The National Science Foundation strives to invest in a robust and diverse portfolio of projects that creates new knowledge and enables breakthroughs in understanding across all areas of science and engineering research and education. To identify which projects to support, NSF relies on a merit review process that incorporates consideration of both the technical aspects of a proposed project and its potential to contribute more broadly to advancing NSF's mission "to promote the progress of science; to advance the national health, prosperity, and welfare; to secure the national defense; and for other purposes." NSF makes every effort to conduct a fair, competitive, transparent merit review process for the selection of projects.

1. Merit Review Principles

These principles are to be given due diligence by PIs and organizations when preparing proposals and managing projects, by reviewers when reading and evaluating proposals, and by NSF program staff when determining whether or not to recommend proposals for funding and while overseeing awards. Given that NSF is the primary federal agency charged with nurturing and supporting excellence in basic research and education, the following three principles apply:

  • All NSF projects should be of the highest quality and have the potential to advance, if not transform, the frontiers of knowledge.
  • NSF projects, in the aggregate, should contribute more broadly to achieving societal goals. These "Broader Impacts" may be accomplished through the research itself, through activities that are directly related to specific research projects, or through activities that are supported by, but are complementary to, the project. The project activities may be based on previously established and/or innovative methods and approaches, but in either case must be well justified.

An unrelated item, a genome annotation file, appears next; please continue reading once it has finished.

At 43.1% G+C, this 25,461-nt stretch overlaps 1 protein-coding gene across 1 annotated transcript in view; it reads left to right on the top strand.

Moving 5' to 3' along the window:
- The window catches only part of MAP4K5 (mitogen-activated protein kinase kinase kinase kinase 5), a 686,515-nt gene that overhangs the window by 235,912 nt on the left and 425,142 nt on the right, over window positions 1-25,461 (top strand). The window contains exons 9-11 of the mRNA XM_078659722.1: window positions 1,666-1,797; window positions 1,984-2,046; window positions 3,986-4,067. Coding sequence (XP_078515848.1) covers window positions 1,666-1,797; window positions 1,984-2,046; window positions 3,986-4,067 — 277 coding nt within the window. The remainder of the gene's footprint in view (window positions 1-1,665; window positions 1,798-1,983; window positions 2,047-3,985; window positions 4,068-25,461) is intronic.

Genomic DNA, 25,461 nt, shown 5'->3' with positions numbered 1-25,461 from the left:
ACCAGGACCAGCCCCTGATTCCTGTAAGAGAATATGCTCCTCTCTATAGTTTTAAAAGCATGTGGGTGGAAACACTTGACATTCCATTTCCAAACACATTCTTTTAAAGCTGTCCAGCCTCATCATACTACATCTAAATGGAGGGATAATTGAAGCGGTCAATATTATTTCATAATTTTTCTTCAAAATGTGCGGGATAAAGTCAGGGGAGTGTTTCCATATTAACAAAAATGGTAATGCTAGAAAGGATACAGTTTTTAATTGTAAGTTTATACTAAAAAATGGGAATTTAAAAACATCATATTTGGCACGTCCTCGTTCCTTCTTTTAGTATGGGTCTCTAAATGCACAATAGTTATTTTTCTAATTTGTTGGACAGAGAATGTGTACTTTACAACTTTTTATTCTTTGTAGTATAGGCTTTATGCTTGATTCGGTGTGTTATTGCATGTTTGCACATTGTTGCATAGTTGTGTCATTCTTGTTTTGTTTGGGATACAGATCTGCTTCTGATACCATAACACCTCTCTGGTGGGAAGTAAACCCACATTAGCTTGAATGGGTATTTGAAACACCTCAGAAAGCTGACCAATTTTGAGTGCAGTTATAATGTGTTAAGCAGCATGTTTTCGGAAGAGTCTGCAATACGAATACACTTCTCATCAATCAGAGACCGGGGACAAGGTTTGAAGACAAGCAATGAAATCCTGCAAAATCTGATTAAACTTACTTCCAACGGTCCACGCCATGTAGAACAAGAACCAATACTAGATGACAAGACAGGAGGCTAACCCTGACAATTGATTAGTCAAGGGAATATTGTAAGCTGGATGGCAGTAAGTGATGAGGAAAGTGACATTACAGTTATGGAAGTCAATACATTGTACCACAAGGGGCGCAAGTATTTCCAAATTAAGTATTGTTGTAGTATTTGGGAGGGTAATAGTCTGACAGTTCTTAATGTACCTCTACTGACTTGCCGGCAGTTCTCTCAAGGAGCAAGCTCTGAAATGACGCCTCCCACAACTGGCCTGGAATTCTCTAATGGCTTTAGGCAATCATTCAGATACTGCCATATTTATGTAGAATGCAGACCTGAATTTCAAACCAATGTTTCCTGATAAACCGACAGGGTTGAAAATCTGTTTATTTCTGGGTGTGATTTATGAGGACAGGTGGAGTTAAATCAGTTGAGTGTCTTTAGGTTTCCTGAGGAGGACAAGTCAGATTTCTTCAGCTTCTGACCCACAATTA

• Meaningful assessment and evaluation of NSF funded projects should be based on appropriate metrics, keeping in mind the likely correlation between the effect of broader impacts and the resources provided to implement projects. If the size of the activity is limited, evaluation of that activity in isolation is not likely to be meaningful. Thus, assessing the effectiveness of these activities may best be done at a higher, more aggregated, level than the individual project.

With respect to the third principle, even if assessment of Broader Impacts outcomes for particular projects is done at an aggregated level, PIs are expected to be accountable for carrying out the activities described in the funded project. Thus, individual projects should include clearly stated goals, specific descriptions of the activities that the PI intends to do, and a plan in place to document the outputs of those activities.

These three merit review principles provide the basis for the merit review criteria, as well as a context within which the users of the criteria can better understand their intent.

2. Merit Review Criteria

All NSF proposals are evaluated through use of the two National Science Board approved merit review criteria. In some instances, however, NSF will employ additional criteria as required to highlight the specific objectives of certain programs and activities.

The two merit review criteria are listed below. Both criteria are to be given full consideration during the review and decision-making processes; each criterion is necessary but neither, by itself, is sufficient. Therefore, proposers must fully address both criteria. (PAPPG Chapter II.C.2.d(i). contains additional information for use by proposers in development of the Project Description section of the proposal). Reviewers are strongly encouraged to review the criteria, including PAPPG Chapter II.C.2.d(i), prior to the review of a proposal.

When evaluating NSF proposals, reviewers will be asked to consider what the proposers want to do, why they want to do it, how they plan to do it, how they will know if they succeed, and what benefits could accrue if the project is successful. These issues apply both to the technical aspects of the proposal and the way in which the project may make broader contributions. To that end, reviewers will be asked to evaluate all proposals against two criteria: